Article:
Joining Cohen’s ranks in New Classic Folk Albums by Women of Los Angeles is Courtney Marie Andrews, a powerhouse singer, guitarist, and songwriter who’s been working since 2008, but only recently blew through the ceiling of relative obscurity with Honest Life, her brilliant and devastating country-leaning 2016 solo record that topped many best-of lists. The LP revealed that the 26-year-old Arizona native is not only a herculean songwriter and vocalist, but also a skilled bandleader and producer. Like Cohen, she self-produced her lauded album, flexing her sonic muscle while eliminating any possibility for credit being applied elsewhere—as is often the case in coverage of women musicians. (Just ask Björk.) Andrews recalled that when she shopped the album—which she created when she was living in a rural area of Washington state—her co-mingling of folk, country, and rock elements left many label heads initially unsure how to sell the record, or which silo to place it within. Turns out, its distinct point of view and muscular vocals didn’t need a marketing peg. Andrews’s art stands on its own.
In America’s midsection, Kentucky native Joan Shelley’s forthcoming self-titled album, due for release May 5 from No Quarter, is undeniably her best. It’s an elegant synthesis of her love of Appalachian music, the Ohio River’s pastoral bends, and traditional acoustic guitar and voice. Shelley’s ultrapure, wide-ranging singing, which traverses high and low registers, stands front and center with her guitar work, aided on the album by her longtime picking partner Nathan Salsburg with bass by James Elkington (who has a new record out soon himself).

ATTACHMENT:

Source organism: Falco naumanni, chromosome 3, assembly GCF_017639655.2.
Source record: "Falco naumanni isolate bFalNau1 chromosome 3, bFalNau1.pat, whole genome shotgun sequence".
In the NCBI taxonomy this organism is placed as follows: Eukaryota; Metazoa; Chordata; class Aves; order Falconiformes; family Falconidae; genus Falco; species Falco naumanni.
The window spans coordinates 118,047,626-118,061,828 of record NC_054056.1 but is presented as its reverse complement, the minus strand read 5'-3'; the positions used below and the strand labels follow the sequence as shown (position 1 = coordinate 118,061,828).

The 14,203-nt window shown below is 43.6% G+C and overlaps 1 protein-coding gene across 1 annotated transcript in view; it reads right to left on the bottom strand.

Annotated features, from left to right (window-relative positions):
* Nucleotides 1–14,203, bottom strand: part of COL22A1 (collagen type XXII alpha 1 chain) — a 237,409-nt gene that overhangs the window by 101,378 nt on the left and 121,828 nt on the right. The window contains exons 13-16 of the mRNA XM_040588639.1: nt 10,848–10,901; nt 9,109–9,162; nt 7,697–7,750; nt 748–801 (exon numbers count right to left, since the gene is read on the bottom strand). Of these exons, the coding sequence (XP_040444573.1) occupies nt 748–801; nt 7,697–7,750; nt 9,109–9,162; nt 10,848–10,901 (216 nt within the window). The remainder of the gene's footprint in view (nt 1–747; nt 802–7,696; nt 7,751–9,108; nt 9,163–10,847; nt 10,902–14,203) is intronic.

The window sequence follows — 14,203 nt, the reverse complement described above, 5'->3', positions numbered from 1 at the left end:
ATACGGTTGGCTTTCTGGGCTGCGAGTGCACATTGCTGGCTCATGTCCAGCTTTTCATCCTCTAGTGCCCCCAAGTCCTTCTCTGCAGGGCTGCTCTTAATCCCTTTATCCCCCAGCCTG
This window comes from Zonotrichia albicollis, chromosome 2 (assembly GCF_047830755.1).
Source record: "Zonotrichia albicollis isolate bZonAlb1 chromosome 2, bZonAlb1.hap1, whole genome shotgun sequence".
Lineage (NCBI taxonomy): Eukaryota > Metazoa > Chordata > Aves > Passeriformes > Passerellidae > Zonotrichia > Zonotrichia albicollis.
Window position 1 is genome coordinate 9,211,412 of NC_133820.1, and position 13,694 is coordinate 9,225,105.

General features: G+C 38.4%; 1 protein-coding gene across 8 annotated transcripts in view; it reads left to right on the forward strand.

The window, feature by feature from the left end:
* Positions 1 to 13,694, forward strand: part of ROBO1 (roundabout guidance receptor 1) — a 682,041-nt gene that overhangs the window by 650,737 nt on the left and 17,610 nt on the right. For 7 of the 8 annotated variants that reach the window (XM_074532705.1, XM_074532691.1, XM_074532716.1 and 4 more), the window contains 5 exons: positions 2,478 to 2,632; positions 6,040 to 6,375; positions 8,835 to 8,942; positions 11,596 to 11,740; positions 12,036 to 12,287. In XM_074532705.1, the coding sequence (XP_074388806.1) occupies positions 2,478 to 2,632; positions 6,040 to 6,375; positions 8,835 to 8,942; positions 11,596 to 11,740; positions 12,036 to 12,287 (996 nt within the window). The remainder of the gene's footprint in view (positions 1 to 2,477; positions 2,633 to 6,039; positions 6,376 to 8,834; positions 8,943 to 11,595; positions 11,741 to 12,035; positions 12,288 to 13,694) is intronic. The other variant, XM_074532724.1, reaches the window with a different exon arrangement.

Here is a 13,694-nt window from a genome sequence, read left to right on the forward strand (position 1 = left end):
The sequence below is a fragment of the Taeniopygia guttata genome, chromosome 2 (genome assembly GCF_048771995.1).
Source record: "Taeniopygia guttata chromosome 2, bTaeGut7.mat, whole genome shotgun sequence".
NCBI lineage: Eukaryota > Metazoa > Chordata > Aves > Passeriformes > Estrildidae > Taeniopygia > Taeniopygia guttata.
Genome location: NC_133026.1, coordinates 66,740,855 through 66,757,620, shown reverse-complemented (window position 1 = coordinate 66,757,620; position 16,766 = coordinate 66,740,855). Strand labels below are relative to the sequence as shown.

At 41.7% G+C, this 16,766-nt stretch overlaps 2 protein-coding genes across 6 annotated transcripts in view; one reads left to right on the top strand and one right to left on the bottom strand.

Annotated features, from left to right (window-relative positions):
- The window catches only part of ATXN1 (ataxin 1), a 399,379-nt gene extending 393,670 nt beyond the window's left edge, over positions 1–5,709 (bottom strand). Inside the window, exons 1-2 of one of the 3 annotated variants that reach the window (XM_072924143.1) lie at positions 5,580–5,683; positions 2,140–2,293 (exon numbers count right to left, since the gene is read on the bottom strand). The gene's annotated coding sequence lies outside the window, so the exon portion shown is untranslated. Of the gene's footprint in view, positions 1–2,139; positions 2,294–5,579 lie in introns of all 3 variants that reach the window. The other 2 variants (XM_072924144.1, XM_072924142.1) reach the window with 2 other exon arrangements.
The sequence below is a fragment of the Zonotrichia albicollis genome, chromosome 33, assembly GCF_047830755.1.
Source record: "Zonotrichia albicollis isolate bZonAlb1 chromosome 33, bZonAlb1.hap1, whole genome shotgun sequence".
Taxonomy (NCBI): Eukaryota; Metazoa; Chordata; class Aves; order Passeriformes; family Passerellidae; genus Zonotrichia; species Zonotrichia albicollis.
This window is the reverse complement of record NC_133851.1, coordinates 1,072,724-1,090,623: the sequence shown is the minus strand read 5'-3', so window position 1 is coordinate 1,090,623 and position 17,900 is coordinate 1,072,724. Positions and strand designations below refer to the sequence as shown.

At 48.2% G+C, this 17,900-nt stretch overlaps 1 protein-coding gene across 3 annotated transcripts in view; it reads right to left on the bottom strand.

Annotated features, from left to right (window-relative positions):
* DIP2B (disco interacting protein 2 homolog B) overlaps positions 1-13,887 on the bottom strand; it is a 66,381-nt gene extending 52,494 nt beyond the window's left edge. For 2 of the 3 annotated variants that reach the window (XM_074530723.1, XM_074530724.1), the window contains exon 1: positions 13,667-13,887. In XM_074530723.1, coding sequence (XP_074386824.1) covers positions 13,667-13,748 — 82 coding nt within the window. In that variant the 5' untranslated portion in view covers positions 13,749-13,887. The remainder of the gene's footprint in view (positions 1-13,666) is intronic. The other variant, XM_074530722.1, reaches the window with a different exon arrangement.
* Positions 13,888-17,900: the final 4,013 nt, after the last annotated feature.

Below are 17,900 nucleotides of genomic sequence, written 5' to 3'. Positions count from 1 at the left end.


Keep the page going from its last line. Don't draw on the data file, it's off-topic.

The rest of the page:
Jeff Tweedy of Wilco produced the album, but he certainly doesn’t assert himself. The record is so Shelley it’s as if he knew to get out of the way, standing by as the masterful playing filled the room, which was perfectly arranged so that each string’s echoes slipped effortlessly to tape. His son Spencer Tweedy’s brushed drumming leaves a greater impression; its precision is notable, but its style melds perfectly with Shelley’s on the waltzing “I Got What I Wanted,” the stomp-inducing “I Didn’t Know,” and the heartworn ballad “The Push and Pull.” For those who’ve always wanted to hear Shelley fronting an exceptional band, the album’s a treat. Her commitment to the scene and characters of her chosen home in Louisville makes her an exception to the buzz emanating from Nashville, Los Angeles, and Brooklyn. And it’s this unintentional defiance that presents a larger case that real talent, and strong points of view, exist outside of the hype machine of the coasts. She’s from and inspired by Kentucky’s piece of Appalachia, so why would she leave Kentucky?
Recent albums from country-rock outfit Mount Moriah; Queens-based singer, songwriter, and guitarist Julie Byrne; and genre-hopping traditionalist Hurray for the Riff Raff are further evidence of a fierce and independent revolution among women songwriters and bandleaders, grounded in a scholarly understanding of American and British folk origins and evolution. While unimaginative writers will always attempt to place a Vashti Bunyan or Karen Dalton tag on such music makers, this crop of new American folk heroes show that the revolution will not be gendered. Rather, the work of these new folk leaders transcends the “female singer-songwriter” tag, and is absorbed and beloved for its meticulous and inspiring ideation and execution. FL